Primates

[prahy-mey-teez]
noun
the order comprising the primates.

Origin:
1765–75; < Neo-Latin, plural of Latin prīmās one of the first, chief, principal. See primate

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primate

[prahy-meyt or especially for 1, prahy-mit]
noun
1.
Ecclesiastical. an archbishop or bishop ranking first among the bishops of a province or country.
2.
any of various omnivorous mammals of the order Primates, comprising the three suborders Anthropoidea (humans, great apes, gibbons, Old World monkeys, and New World monkeys), Prosimii (lemurs, loris, and their allies), and Tarsioidea (tarsiers), especially distinguished by the use of hands, varied locomotion, and by complex flexible behavior involving a high level of social interaction and cultural adaptability.
3.
Archaic. a chief or leader.

Origin:
1175–1225; Middle English primat dignitary, religious leader < Late Latin prīmāt- (stem of prīmās), noun use of Latin prīmās of first rank, derivative of prīmus first (see prime); (def 2) taken as singular of Neo-Latin Primates Primates, as if ending in -ate1

primatal, adjective, noun
primatial [prahy-mey-shuhl] , primatical [prahy-mat-i-kuhl] , adjective
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Based on the Random House Dictionary, © Random House, Inc. 2014.
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World English Dictionary
primate1 (ˈpraɪmeɪt)
 
n
1.  any placental mammal of the order Primates, typically having flexible hands and feet with opposable first digits, good eyesight, and, in the higher apes, a highly developed brain: includes lemurs, lorises, monkeys, apes, and man
 
adj
2.  of, relating to, or belonging to the order Primates
 
[C18: from New Latin primates, plural of prīmās principal, from prīmus first]
 
primatial1
 
adj

primate2 (ˈpraɪmeɪt)
 
n
1.  another name for archbishop
2.  Primate of all England the Archbishop of Canterbury
3.  Primate of England the Archbishop of York
 
[C13: from Old French, from Latin prīmās principal, from prīmus first]

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Etymonline
Word Origin & History

primate
"high bishop," c.1200, from M.L. primas (gen. primatis) "church primate," from L.L. adj. primas "of the first rank, chief, principal," from primus "first" (see prime (adj.)). Meaning "biological order including monkeys and humans" is 1898, from Mod.L. Primates (Linnæus), from pl. of L. primas so
called from supposedly being the "highest" order of mammals (originally also including bats). Hence, primatology "the study of Primates" (1941).
Online Etymology Dictionary, © 2010 Douglas Harper
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American Heritage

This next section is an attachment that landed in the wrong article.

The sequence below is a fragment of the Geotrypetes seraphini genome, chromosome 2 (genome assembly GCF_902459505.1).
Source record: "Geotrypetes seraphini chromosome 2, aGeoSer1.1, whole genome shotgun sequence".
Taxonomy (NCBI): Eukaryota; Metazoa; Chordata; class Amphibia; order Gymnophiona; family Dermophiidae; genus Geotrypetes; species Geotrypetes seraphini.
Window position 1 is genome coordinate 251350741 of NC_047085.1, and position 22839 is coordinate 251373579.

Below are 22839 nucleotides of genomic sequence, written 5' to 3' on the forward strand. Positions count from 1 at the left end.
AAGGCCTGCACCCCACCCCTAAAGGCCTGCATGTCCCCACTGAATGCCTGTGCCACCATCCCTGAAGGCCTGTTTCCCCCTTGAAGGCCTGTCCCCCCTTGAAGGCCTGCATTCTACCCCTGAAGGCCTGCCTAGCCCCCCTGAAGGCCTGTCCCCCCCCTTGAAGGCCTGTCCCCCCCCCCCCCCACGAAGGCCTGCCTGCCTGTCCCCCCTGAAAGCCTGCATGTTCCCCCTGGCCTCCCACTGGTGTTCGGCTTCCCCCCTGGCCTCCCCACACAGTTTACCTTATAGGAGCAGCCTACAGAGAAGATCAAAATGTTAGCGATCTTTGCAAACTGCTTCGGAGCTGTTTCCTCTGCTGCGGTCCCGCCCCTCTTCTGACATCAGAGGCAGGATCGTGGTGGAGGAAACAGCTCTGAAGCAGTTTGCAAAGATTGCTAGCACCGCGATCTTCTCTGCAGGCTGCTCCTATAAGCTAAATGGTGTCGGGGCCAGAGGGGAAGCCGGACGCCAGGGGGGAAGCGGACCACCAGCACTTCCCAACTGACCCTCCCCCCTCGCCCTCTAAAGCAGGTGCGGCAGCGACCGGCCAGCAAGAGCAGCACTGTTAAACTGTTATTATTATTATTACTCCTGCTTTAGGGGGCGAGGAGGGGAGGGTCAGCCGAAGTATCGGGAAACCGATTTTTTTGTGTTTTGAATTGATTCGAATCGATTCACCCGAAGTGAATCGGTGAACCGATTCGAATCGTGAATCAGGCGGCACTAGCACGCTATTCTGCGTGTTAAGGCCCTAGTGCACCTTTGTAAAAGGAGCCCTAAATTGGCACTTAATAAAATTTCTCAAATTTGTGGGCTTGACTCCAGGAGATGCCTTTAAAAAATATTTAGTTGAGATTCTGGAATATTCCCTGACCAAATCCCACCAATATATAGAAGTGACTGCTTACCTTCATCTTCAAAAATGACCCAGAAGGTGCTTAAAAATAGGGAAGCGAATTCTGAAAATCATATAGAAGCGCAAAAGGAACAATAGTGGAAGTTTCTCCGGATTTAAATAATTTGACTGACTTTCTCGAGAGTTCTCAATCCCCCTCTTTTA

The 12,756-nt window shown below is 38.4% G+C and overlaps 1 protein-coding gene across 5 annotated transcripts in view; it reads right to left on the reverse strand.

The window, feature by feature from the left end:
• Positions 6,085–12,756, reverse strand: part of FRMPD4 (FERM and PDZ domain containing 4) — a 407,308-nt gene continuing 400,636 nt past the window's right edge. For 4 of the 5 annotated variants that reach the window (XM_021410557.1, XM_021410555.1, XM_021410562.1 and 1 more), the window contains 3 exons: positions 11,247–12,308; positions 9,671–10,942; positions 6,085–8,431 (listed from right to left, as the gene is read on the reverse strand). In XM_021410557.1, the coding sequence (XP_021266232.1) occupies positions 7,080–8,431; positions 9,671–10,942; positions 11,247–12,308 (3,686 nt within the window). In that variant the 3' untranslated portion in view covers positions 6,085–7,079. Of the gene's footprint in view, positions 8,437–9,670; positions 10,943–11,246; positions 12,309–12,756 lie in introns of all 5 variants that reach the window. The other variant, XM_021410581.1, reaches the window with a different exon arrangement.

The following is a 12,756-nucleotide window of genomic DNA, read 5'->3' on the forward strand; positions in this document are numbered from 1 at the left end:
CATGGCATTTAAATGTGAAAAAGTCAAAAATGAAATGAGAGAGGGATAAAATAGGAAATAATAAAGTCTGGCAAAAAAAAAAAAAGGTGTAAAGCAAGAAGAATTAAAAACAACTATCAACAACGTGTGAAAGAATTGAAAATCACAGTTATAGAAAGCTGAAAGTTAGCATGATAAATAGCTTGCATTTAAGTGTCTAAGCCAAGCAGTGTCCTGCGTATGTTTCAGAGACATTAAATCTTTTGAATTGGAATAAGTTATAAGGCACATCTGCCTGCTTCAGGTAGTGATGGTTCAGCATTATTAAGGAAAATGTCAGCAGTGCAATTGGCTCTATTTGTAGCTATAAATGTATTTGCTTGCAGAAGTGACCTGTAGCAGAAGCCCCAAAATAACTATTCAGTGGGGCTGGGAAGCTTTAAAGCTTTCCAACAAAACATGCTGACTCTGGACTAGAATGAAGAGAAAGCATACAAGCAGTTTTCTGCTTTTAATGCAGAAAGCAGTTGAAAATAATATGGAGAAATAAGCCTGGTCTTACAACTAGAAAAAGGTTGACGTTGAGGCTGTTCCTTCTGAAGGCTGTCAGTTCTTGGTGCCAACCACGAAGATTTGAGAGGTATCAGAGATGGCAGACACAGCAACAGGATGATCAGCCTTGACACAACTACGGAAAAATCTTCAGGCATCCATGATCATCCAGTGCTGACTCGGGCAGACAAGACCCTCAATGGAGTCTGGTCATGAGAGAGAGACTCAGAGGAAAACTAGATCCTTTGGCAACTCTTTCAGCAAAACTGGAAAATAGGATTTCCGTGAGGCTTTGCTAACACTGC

Medical Dictionary

primate pri·mate (prī'māt')
n.
A mammal of the order Primates, which includes the anthropoids and prosimians, characterized by refined development of the hands and feet, a shortened snout, and a large brain.


pri·ma'tial (-mā'shəl) adj.
The American Heritage® Stedman's Medical Dictionary
Copyright © 2002, 2001, 1995 by Houghton Mifflin Company. Published by Houghton Mifflin Company.
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American Heritage
Science Dictionary
primate   (prī'māt')  Pronunciation Key 
Any of various mammals of the order Primates, having a highly developed brain, eyes facing forward, a shortened nose and muzzle, and opposable thumbs. Primates usually live in groups with complex social systems, and their high intelligence allows them to adapt their behavior successfully to different environments. Lemurs, monkeys, apes, and humans are primates.
The American Heritage® Science Dictionary
Copyright © 2002. Published by Houghton Mifflin. All rights reserved.
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American Heritage
Cultural Dictionary
primates [(preye-mayts)]

The order of mammals that includes monkeys, apes, and human beings. Primates are distinguished from other animals in that they generally possess limbs capable of performing a variety of functions, hands and feet adapted for grasping (including opposable thumbs), flattened snouts, and other anatomical features. (See Linnean classification.)

The American Heritage® New Dictionary of Cultural Literacy, Third Edition
Copyright © 2005 by Houghton Mifflin Company.
Published by Houghton Mifflin Company. All rights reserved.
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Example sentences for Primates
It is a major brain component in many vertebrates, but much reduced in primates.
The human species is also a placental mammal, a member of the order primates.
These differences are in agreement with results obtained in primates in similar
  studies.
In addition, there is not one direct but two output subsystems in primates.
Images for Primates
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